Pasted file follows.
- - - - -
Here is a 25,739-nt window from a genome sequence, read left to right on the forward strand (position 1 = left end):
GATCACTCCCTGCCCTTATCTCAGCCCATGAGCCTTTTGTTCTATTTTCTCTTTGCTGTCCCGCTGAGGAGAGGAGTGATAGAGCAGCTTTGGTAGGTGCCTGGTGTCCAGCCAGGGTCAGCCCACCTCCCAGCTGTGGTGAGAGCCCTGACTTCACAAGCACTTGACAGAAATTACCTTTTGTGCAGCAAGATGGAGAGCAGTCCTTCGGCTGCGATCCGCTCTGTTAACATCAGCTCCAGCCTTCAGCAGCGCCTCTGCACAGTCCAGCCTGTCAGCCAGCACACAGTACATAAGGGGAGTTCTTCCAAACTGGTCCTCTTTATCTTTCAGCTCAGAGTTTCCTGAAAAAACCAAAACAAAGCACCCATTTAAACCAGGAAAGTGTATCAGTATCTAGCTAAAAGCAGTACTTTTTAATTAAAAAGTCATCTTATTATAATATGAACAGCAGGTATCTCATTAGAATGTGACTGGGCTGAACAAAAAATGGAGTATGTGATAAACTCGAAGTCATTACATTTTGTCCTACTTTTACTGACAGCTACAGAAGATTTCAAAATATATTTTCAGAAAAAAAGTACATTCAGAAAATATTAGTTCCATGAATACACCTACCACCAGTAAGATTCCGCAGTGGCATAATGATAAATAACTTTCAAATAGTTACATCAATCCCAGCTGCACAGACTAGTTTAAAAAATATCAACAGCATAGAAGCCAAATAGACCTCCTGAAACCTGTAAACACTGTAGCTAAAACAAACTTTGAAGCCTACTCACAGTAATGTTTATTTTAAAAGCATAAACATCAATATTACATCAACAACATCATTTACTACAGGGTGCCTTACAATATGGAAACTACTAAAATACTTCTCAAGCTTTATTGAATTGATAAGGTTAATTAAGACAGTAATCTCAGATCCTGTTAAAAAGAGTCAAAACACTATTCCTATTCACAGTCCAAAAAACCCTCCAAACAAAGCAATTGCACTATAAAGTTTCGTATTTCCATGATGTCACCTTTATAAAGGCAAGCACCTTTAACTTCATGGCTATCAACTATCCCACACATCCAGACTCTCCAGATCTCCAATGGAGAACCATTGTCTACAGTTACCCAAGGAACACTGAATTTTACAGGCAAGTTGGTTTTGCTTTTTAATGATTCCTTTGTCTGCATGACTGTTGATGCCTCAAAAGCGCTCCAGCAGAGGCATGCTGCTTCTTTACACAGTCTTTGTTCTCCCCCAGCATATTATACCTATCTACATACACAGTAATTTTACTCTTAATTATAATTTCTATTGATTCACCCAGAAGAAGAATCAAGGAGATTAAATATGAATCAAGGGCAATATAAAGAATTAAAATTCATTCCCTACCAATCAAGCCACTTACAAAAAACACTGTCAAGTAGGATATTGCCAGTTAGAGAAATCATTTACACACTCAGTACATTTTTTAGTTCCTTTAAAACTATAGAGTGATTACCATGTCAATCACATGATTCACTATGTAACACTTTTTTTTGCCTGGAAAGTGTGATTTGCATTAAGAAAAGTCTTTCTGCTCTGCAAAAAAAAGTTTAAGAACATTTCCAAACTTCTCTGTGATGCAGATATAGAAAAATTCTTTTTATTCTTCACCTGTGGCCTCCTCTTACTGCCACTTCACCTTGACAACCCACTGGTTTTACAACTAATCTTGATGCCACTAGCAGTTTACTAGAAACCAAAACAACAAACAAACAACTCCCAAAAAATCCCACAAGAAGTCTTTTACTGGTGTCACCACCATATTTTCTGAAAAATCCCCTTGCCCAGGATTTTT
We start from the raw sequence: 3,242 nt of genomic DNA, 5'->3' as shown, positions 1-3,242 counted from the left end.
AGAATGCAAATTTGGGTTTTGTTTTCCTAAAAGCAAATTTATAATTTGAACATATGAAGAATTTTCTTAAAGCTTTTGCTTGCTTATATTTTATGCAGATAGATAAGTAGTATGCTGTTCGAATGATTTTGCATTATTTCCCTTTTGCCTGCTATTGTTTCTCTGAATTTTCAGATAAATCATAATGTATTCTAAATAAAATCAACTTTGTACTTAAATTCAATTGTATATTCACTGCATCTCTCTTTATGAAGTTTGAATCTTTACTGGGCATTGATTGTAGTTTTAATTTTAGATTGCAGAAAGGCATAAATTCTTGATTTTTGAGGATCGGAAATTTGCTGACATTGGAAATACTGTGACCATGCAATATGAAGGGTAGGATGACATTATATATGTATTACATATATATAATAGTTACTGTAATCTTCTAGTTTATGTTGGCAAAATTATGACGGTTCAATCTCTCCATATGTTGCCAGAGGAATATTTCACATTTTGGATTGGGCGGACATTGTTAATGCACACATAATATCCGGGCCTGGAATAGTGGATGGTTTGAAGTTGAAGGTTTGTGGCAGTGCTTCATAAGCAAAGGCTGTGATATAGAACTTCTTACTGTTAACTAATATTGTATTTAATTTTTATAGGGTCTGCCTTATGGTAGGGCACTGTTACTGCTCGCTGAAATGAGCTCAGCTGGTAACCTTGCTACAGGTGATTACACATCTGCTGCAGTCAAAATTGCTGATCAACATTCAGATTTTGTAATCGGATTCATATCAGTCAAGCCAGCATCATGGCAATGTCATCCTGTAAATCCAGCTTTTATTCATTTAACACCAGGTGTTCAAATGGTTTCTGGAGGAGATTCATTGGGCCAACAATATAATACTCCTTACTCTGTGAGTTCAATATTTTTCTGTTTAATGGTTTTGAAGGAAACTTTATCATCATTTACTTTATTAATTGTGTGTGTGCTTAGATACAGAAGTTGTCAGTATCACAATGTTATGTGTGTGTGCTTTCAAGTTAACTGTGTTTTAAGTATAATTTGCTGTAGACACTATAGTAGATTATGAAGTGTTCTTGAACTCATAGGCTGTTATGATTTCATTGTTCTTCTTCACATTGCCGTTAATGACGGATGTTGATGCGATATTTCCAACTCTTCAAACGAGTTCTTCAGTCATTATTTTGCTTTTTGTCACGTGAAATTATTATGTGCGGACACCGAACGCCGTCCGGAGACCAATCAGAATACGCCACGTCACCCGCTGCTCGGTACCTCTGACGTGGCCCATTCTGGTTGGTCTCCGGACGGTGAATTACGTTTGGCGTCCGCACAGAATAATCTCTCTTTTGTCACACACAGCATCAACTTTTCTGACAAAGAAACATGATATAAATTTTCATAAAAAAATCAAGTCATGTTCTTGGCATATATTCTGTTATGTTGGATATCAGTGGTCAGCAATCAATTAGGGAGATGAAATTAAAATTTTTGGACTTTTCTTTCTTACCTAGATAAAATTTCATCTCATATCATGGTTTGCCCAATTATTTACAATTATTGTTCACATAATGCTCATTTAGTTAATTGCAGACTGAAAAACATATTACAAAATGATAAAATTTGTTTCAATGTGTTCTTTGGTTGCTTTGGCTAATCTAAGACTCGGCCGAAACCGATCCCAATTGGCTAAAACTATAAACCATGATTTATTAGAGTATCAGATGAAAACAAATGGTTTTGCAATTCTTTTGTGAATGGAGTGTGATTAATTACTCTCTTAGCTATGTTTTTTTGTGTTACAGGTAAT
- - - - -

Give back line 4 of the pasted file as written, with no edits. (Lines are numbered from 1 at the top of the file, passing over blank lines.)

AGAATGCAAATTTGGGTTTTGTTTTCCTAAAAGCAAATTTATAATTTGAACATATGAAGAATTTTCTTAAAGCTTTTGCTTGCTTATATTTTATGCAGATAGATAAGTAGTATGCTGTTCGAATGATTTTGCATTATTTCCCTTTTGCCTGCTATTGTTTCTCTGAATTTTCAGATAAATCATAATGTATTCTAAATAAAATCAACTTTGTACTTAAATTCAATTGTATATTCACTGCATCTCTCTTTATGAAGTTTGAATCTTTACTGGGCATTGATTGTAGTTTTAATTTTAGATTGCAGAAAGGCATAAATTCTTGATTTTTGAGGATCGGAAATTTGCTGACATTGGAAATACTGTGACCATGCAATATGAAGGGTAGGATGACATTATATATGTATTACATATATATAATAGTTACTGTAATCTTCTAGTTTATGTTGGCAAAATTATGACGGTTCAATCTCTCCATATGTTGCCAGAGGAATATTTCACATTTTGGATTGGGCGGACATTGTTAATGCACACATAATATCCGGGCCTGGAATAGTGGATGGTTTGAAGTTGAAGGTTTGTGGCAGTGCTTCATAAGCAAAGGCTGTGATATAGAACTTCTTACTGTTAACTAATATTGTATTTAATTTTTATAGGGTCTGCCTTATGGTAGGGCACTGTTACTGCTCGCTGAAATGAGCTCAGCTGGTAACCTTGCTACAGGTGATTACACATCTGCTGCAGTCAAAATTGCTGATCAACATTCAGATTTTGTAATCGGATTCATATCAGTCAAGCCAGCATCATGGCAATGTCATCCTGTAAATCCAGCTTTTATTCATTTAACACCAGGTGTTCAAATGGTTTCTGGAGGAGATTCATTGGGCCAACAATATAATACTCCTTACTCTGTGAGTTCAATATTTTTCTGTTTAATGGTTTTGAAGGAAACTTTATCATCATTTACTTTATTAATTGTGTGTGTGCTTAGATACAGAAGTTGTCAGTATCACAATGTTATGTGTGTGTGCTTTCAAGTTAACTGTGTTTTAAGTATAATTTGCTGTAGACACTATAGTAGATTATGAAGTGTTCTTGAACTCATAGGCTGTTATGATTTCATTGTTCTTCTTCACATTGCCGTTAATGACGGATGTTGATGCGATATTTCCAACTCTTCAAACGAGTTCTTCAGTCATTATTTTGCTTTTTGTCACGTGAAATTATTATGTGCGGACACCGAACGCCGTCCGGAGACCAATCAGAATACGCCACGTCACCCGCTGCTCGGTACCTCTGACGTGGCCCATTCTGGTTGGTCTCCGGACGGTGAATTACGTTTGGCGTCCGCACAGAATAATCTCTCTTTTGTCACACACAGCATCAACTTTTCTGACAAAGAAACATGATATAAATTTTCATAAAAAAATCAAGTCATGTTCTTGGCATATATTCTGTTATGTTGGATATCAGTGGTCAGCAATCAATTAGGGAGATGAAATTAAAATTTTTGGACTTTTCTTTCTTACCTAGATAAAATTTCATCTCATATCATGGTTTGCCCAATTATTTACAATTATTGTTCACATAATGCTCATTTAGTTAATTGCAGACTGAAAAACATATTACAAAATGATAAAATTTGTTTCAATGTGTTCTTTGGTTGCTTTGGCTAATCTAAGACTCGGCCGAAACCGATCCCAATTGGCTAAAACTATAAACCATGATTTATTAGAGTATCAGATGAAAACAAATGGTTTTGCAATTCTTTTGTGAATGGAGTGTGATTAATTACTCTCTTAGCTATGTTTTTTTGTGTTACAGGTAAT